Taken together with the probabilities of the temporal and spatial data described above, the product of these three probabilities constitutes the entirety of the contribution of a case *j* infected by a known local case *i* to the overall likelihood of *N* and Θ.

### Scenario 2: Importation of local case *j* from source population *s*

In the event of \({N}_{{u}_{s},j}\), the contribution of such a case to the overall likelihood of *N* and Θ is represented as the product of the probabilities of its temporal, spatial and travel-history data under similar assumptions as in Scenario 1. The key difference in this scenario is that there is no information about the unknown source case that gave rise to case *j*.

### Probability of the temporal data

Because the person containing parasites that are the direct ancestors of those in case *j* is unobserved and does not have an *X*_{t,i}, the probability of the temporal data as described in Scenario 1 cannot be computed. It is important though to obtain a probability comparable to that from Scenario 1 as a reference point for determining whether it is more likely that a given case arose from some other known local case or from an unknown case *u*_{s} from source population *s*. To do so, the algorithm considers the variable \({\tilde{X }}_{t,{u}_{s}}\), which is a latent variable describing the timing of when *u*_{s} would have been detected, had it been detected.

Because *u*_{s} is not observed, it was considered to be asymptomatic and untreated. The algorithm then calculated the probability of the timing of a known case *j* arising from an unknown case *u*_{s} as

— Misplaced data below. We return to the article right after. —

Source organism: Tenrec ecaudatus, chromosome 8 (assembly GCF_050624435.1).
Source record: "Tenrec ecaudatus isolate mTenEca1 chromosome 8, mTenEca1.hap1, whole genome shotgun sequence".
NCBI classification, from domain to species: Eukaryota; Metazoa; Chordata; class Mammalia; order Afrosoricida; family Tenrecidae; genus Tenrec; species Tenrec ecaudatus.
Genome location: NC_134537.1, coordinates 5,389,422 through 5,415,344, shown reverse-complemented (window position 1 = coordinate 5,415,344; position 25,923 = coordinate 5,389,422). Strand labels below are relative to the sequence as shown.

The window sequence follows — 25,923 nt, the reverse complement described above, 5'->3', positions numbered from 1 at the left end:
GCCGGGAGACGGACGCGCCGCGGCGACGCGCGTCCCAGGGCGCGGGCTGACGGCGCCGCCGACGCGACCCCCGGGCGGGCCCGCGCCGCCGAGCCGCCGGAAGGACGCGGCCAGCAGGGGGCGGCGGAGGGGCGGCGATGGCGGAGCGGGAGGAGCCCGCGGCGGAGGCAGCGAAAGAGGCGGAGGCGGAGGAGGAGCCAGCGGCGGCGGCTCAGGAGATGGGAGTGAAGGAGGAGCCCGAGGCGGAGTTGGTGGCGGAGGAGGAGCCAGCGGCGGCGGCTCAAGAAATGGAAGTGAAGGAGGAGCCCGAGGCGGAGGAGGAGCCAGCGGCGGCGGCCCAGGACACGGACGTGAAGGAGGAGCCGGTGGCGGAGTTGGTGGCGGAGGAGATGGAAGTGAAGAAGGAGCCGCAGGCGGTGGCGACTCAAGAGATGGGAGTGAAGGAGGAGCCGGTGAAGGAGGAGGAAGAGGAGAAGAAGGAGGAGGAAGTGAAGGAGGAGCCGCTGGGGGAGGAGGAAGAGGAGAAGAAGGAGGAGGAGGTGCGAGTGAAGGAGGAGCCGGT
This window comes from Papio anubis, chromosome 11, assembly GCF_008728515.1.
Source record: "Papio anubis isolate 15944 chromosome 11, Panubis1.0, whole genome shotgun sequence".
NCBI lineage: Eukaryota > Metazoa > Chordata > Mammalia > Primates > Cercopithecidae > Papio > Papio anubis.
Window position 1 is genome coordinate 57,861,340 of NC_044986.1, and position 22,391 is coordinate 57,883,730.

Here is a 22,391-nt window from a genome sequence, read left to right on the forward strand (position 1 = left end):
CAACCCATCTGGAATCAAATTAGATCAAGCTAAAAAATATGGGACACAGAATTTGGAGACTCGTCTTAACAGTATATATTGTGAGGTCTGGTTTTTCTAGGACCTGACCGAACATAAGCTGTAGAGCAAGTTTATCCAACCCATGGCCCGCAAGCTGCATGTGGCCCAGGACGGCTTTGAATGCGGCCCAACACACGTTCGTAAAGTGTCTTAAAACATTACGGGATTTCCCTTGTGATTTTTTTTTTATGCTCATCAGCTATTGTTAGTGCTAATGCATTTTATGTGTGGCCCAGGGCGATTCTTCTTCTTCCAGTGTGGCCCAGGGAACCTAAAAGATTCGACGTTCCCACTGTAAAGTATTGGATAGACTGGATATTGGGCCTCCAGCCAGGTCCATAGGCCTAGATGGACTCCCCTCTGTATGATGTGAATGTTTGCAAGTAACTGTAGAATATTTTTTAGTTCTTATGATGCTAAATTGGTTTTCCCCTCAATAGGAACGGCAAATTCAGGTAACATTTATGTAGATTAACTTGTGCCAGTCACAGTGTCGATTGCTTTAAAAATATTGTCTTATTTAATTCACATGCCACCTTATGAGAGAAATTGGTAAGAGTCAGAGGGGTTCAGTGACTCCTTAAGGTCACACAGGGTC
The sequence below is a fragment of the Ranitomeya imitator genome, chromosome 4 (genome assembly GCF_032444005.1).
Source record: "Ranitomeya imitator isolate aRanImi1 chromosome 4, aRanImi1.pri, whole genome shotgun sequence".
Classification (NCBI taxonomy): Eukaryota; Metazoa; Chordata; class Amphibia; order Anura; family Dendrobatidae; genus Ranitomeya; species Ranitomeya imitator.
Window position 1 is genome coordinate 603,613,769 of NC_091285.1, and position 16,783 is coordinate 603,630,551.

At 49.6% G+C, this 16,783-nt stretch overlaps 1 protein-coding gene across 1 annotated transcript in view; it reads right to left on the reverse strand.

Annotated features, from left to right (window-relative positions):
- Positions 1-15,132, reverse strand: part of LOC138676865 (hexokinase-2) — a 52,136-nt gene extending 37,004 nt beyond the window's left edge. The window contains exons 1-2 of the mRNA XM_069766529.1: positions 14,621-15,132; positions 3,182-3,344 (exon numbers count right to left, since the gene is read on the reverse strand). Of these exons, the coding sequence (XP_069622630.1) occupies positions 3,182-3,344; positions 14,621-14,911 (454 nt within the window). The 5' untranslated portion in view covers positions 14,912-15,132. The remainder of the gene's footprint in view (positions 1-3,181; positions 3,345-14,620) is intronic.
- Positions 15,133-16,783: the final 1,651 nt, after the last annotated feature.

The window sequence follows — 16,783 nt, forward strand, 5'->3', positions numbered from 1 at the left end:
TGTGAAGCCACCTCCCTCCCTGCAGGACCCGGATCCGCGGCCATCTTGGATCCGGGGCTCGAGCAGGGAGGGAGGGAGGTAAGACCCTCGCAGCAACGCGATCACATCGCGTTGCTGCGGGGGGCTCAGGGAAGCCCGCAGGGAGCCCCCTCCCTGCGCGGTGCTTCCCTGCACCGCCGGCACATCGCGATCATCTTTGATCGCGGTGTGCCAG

by integrating over uncertainty in \({\tilde{X }}_{t,{u}_{s}}\). This is represented as the product of the probability of the timing of a known case *j* conditional on an unknown time of detection \({\tilde{X }}_{t,{u}_{s}}\) and the probability of the serial interval \({X}_{t,j}-{\tilde{X }}_{t,{u}_{s}}\) for all \({\tilde{X }}_{t,{u}_{s}}\). Equation (12) does not distinguish between symptomatic and asymptomatic cases *j* because the calculation is identical; only the serial interval distributions differ.

### Probability of the spatial data

Without an \({\tilde{X }}_{t,{u}_{s}}\) for the unobserved case *u*_{s}, the algorithm lacked information on the serial interval between it and case *j*. Consequently, the probability from Eq. (7) could not be used in that particular form. Instead, the spatial variance was computed as a function of the diffusion coefficient alone, yielding

Equation (13) integrates across all possible generation intervals and simplifies to \(D{\mathbb{E}}\left[GI\right]\), the product of the diffusion coefficient and the expectation of the generation interval.

This spatial variance was applied to the unobserved latent variable \({\tilde{X }}_{s,{u}_{s}}\), which represents the unknown location of the unobserved case *u*_{s}. The algorithm integrated over uncertainty in \({\tilde{X }}_{s,{u}_{s}}\) to compute the probability density,

of the location of a known case *j* arising from an unknown source case *u*_{s} with unknown location \({\tilde{X }}_{s,{u}_{s}}\). This is represented as the product of the probability density of the location of a known case *j* conditional on an unknown location \({\tilde{X }}_{s,{u}_{s}}\) and the probability density of spatial separation \({{X}_{s,j}-\tilde{X }}_{s,{u}_{s}}\) conditional on the diffusion coefficient *D* for all \({\tilde{X }}_{s,{u}_{s}}\). As in Eq. (9), Eq. (14) was treated as an evaluation of the Gaussian integral, evaluating to

In Eq. (15), *D* is the diffusion coefficient and \({\mathbb{E}}\left[GI\right]\) is the expectation of the generation interval.

### Probability of the travel-history data

The travel history *X*_{h,j} was considered to be a binary variable with a value of 1 indicating a presumed malaria importation due to reported international travel to an area with known malaria transmission within the past eight weeks but excluding the minimum incubation period of one week prior to the data of presentation. After defining the probability τ_{s} that \({X}_{h,j}=1\) conditional on \({N}_{{u}_{s},j}\), it follows that